Madeleine McCann: James Nesbitt Is Missing The Plot And 100 Hairs
Just as the Daily Express gets its weather news from looking at a crystal ball, the ‘World’s Greatest Newspaper’ conjures front-page news of Madeleine McCann from the ether.
The headline tells readers:
Madeleine McCann: 100 strands of untested human hair provide new hope in DNA hunt
Gerard Couzens reports:
Nearly 100 strands of hair tested during the original Madeleine McCann investigation were never DNA-matched, it emerged today. Portuguese forensic experts analysed 444 hair strands they believed could hold the key to the youngster’s May 3 2007 disappearance.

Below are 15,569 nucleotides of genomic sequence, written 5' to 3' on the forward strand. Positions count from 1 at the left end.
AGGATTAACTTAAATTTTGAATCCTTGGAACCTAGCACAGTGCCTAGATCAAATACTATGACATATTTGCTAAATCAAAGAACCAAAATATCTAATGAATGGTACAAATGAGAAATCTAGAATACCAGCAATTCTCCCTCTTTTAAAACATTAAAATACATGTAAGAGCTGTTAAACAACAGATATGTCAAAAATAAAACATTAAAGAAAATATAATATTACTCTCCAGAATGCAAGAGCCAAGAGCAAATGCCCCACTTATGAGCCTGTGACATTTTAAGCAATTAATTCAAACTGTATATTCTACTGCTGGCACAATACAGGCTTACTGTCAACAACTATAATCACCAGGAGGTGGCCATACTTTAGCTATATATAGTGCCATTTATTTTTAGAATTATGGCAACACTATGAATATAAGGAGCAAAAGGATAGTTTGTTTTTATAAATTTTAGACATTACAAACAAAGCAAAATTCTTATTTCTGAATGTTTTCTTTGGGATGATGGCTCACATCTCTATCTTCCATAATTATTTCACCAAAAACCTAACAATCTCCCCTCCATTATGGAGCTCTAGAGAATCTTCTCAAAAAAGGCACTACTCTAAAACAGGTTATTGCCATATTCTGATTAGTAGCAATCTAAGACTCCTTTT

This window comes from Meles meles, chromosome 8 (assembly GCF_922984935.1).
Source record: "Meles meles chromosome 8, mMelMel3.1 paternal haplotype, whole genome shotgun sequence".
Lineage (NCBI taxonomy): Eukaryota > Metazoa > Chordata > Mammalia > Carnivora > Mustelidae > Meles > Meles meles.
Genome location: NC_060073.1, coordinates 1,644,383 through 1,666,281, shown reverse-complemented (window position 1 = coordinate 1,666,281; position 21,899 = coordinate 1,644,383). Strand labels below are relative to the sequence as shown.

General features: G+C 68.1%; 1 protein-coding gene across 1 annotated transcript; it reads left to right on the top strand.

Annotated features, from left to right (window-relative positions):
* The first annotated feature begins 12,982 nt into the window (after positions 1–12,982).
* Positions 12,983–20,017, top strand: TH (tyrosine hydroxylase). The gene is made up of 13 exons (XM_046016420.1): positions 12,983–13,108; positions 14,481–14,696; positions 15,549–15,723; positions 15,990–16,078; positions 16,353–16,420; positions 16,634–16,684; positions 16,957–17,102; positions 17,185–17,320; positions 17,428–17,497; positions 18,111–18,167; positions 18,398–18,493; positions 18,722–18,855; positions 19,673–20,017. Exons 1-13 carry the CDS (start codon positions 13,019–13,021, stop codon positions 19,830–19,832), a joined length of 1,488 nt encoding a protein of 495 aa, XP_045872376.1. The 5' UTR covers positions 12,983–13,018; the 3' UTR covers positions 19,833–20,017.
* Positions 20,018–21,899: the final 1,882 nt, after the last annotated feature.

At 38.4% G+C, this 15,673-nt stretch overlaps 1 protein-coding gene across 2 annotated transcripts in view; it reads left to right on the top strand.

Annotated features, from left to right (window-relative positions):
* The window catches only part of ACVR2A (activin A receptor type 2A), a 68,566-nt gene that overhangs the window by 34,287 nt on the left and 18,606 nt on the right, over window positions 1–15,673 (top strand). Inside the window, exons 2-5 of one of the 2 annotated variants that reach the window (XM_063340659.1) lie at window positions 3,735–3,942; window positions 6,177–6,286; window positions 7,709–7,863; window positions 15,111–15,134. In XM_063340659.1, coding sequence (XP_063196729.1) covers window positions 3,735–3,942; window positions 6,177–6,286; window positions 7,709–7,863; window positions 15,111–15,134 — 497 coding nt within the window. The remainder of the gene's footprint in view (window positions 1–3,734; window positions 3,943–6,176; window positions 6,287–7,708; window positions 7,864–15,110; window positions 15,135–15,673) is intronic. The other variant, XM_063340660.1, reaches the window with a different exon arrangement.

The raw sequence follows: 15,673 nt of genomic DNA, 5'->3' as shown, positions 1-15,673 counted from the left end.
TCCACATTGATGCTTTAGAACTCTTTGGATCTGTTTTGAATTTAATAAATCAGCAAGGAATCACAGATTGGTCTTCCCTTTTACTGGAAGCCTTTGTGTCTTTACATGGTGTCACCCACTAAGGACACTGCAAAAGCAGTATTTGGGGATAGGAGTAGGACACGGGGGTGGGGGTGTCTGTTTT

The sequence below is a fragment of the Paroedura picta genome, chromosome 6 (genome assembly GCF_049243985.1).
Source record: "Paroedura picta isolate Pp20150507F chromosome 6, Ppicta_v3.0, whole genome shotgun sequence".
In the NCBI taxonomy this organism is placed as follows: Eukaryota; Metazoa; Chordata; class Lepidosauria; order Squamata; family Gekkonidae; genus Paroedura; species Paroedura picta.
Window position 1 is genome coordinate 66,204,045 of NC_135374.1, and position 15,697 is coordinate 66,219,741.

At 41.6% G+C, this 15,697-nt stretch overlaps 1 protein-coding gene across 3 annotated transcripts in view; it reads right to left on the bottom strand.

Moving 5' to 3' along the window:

They found 432 were human and 12 non-human. They were unable to DNA-match 98 of them and only obtained partial results from 19 of them, Portuguese daily Correio da Manha reported.
The Mccann That is interesting. Where were the hairs found?
A Met Police team led by DCI Andy Redwood announced their wish to look again at forensic material collected in the early days of the Madeleine McCann investigation during a visit to the university town of Coimbra earlier this month.
They met with the bosses of Portugal’s Institute of Legal Medicine and Forensic Sciences in Coimbra, two hours drive north of Lisbon, where most of the material, also said to include 25 blood and saliva samples, is held.
So Portuguese police wer enot all that bungling, then? Material was collected. And c an you amtch DNA to someone whose DNA you don’t have?
Institute president Francisco Brizida, said afterwards: “I have the certainty they went away very happy.”